The Fair Labor Standards Act (FLSA) exempts companions for the elderly and infirm from the protections of minimum wage and overtime pay. First established in 1974, workers who are considered companions must provide care and companionship for the individual in their care, and no more than 20% of their working hours can be spent in general housekeeping activities.
Demographically, the number of elderly who are "aging in place" and receive companionship care from non-related adults has soared since the "companionship exemption" was first defined. There have been several attempts at overturning this FLSA exemption, both in the courts and legislatively. Bills were introduced in the current Congress to provide a legislative remedy - these are currently stalled and not expected to make progress this year.
Frustrated by the lack of legislative action and under significant pressure from labor unions, the Department of Labor under the leadership of Secretary Hilda Solis announced in July 2011 that it would begin a review of the definition of which caregivers qualify for the exemption. The DOL is widely expected to significantly narrow the definition to only include very occasional workers. The agenda related to the FLSA Companionship Exemption review states "DOL intends to consider whether the scope of the companionship exemption as currently defined in the regulations continues to be appropriate in light of substantial changes in the home care industry over the last 35 years."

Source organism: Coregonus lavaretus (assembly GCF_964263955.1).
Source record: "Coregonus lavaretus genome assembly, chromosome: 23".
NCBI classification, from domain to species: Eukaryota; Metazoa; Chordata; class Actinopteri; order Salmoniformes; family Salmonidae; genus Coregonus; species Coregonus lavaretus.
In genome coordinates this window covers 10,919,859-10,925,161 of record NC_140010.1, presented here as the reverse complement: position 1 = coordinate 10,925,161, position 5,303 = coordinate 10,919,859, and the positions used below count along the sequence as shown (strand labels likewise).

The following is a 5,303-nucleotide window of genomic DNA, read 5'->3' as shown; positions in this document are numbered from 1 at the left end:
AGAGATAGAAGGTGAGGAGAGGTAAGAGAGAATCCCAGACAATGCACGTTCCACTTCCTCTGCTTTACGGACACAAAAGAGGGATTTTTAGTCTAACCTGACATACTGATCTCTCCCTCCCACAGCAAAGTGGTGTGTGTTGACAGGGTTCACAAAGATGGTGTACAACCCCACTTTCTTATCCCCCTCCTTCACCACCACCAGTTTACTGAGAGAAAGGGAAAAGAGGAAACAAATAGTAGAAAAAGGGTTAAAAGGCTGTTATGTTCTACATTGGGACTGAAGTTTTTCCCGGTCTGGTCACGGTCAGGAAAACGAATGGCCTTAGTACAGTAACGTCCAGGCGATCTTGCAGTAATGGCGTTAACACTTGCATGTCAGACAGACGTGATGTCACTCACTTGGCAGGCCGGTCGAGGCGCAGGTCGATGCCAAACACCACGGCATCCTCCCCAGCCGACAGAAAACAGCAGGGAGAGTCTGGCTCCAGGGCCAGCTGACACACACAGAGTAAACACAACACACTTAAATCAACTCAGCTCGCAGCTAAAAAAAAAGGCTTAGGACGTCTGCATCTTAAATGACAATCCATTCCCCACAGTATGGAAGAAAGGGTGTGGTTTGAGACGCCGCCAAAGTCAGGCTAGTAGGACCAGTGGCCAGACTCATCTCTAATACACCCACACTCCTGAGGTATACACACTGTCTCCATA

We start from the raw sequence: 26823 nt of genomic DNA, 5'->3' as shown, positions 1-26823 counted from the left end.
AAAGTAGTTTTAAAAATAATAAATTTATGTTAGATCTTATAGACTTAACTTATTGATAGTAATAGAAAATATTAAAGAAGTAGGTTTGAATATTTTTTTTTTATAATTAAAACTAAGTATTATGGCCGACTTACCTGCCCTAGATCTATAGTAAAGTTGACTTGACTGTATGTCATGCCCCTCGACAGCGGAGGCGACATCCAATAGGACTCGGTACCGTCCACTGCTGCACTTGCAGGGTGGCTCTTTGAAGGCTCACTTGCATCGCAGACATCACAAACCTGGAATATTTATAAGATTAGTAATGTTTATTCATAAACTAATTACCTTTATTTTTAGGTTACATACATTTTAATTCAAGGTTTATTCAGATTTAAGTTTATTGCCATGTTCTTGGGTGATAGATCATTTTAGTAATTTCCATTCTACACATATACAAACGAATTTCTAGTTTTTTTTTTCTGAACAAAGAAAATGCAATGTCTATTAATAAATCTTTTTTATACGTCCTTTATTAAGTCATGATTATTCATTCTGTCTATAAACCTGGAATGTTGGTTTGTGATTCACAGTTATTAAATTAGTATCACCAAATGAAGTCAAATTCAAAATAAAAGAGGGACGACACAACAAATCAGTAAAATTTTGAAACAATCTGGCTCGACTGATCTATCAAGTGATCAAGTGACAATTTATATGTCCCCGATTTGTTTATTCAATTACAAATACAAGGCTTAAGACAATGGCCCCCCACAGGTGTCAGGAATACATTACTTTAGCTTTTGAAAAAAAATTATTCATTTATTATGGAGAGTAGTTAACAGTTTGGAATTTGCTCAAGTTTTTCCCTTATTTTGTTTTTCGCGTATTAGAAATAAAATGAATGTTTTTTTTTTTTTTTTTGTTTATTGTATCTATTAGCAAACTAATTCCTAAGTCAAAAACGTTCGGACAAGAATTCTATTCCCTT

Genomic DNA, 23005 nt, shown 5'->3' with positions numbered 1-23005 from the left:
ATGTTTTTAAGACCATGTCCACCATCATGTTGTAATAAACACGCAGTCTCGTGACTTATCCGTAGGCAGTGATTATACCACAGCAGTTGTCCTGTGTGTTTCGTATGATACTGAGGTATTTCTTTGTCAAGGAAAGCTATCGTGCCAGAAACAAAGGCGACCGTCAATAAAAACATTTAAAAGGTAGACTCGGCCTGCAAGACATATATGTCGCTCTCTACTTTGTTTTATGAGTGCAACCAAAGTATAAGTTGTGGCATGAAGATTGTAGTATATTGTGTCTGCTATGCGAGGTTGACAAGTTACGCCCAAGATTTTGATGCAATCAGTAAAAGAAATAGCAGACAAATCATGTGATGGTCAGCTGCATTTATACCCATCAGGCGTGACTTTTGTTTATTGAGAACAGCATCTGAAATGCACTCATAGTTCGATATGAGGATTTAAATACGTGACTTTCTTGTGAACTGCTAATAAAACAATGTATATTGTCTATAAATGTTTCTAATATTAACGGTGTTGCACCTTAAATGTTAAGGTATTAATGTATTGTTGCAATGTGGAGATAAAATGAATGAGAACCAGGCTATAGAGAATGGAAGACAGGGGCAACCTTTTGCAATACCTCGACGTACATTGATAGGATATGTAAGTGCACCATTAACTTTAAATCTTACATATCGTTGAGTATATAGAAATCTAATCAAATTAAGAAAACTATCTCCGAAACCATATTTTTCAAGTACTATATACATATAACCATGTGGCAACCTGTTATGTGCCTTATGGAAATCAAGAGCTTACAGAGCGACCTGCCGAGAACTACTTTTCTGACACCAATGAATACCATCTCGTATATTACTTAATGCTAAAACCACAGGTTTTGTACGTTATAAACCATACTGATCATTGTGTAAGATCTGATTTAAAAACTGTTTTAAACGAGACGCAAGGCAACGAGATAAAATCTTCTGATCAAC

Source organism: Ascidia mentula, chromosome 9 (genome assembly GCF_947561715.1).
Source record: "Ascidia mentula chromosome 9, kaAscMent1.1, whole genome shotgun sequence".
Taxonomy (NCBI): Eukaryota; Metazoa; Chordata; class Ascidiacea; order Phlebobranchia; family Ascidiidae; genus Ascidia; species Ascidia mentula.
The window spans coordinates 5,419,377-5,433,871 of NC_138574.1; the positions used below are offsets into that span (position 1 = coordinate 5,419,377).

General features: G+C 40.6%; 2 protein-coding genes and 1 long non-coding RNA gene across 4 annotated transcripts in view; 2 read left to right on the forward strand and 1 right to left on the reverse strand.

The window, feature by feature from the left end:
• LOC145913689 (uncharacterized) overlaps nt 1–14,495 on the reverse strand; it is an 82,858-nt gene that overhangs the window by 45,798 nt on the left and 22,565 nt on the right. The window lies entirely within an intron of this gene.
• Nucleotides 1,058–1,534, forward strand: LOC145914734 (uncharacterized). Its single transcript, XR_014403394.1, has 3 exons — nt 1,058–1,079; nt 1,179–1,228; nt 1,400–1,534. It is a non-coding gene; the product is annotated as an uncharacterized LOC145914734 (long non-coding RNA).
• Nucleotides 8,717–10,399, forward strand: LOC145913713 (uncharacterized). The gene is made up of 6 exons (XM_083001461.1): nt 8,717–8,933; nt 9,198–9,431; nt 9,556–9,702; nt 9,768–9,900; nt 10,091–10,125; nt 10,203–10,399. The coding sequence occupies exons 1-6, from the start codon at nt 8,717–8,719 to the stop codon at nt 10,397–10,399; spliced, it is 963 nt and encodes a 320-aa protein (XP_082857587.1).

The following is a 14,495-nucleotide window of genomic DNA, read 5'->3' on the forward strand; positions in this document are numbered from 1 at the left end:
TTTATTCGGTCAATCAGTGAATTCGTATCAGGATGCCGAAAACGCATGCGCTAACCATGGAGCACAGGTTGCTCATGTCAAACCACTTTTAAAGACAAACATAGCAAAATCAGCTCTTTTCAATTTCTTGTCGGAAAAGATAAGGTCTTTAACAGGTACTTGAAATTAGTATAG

Recent remarks from Secretary Solis provides even stronger evidence of the direction the DOL will take with review of the "companionship care" definitions. In an address October 6 at the Rosalynn Carter Institute Family Caregivers Summit, Secretary Solis noted:
I'm also taking a hard look at the "companionship" exemption that has prevented some home health care aids from earning minimum wage and overtime pay under the Fair Labor Standards Act. We know the duties these professionals perform have grown more demanding over time, requiring greater autonomy, responsibility and skill. And many are being employed not just by families but also by staffing agencies in the business of providing these services. Domestic care workers are now providing these services in both home and community-based settings. Often, they're serving people with physical and developmental challenges, as well as people with chronic and terminal conditions. It's demanding work. So we'll have more to say about this rule once it goes through the regulatory process.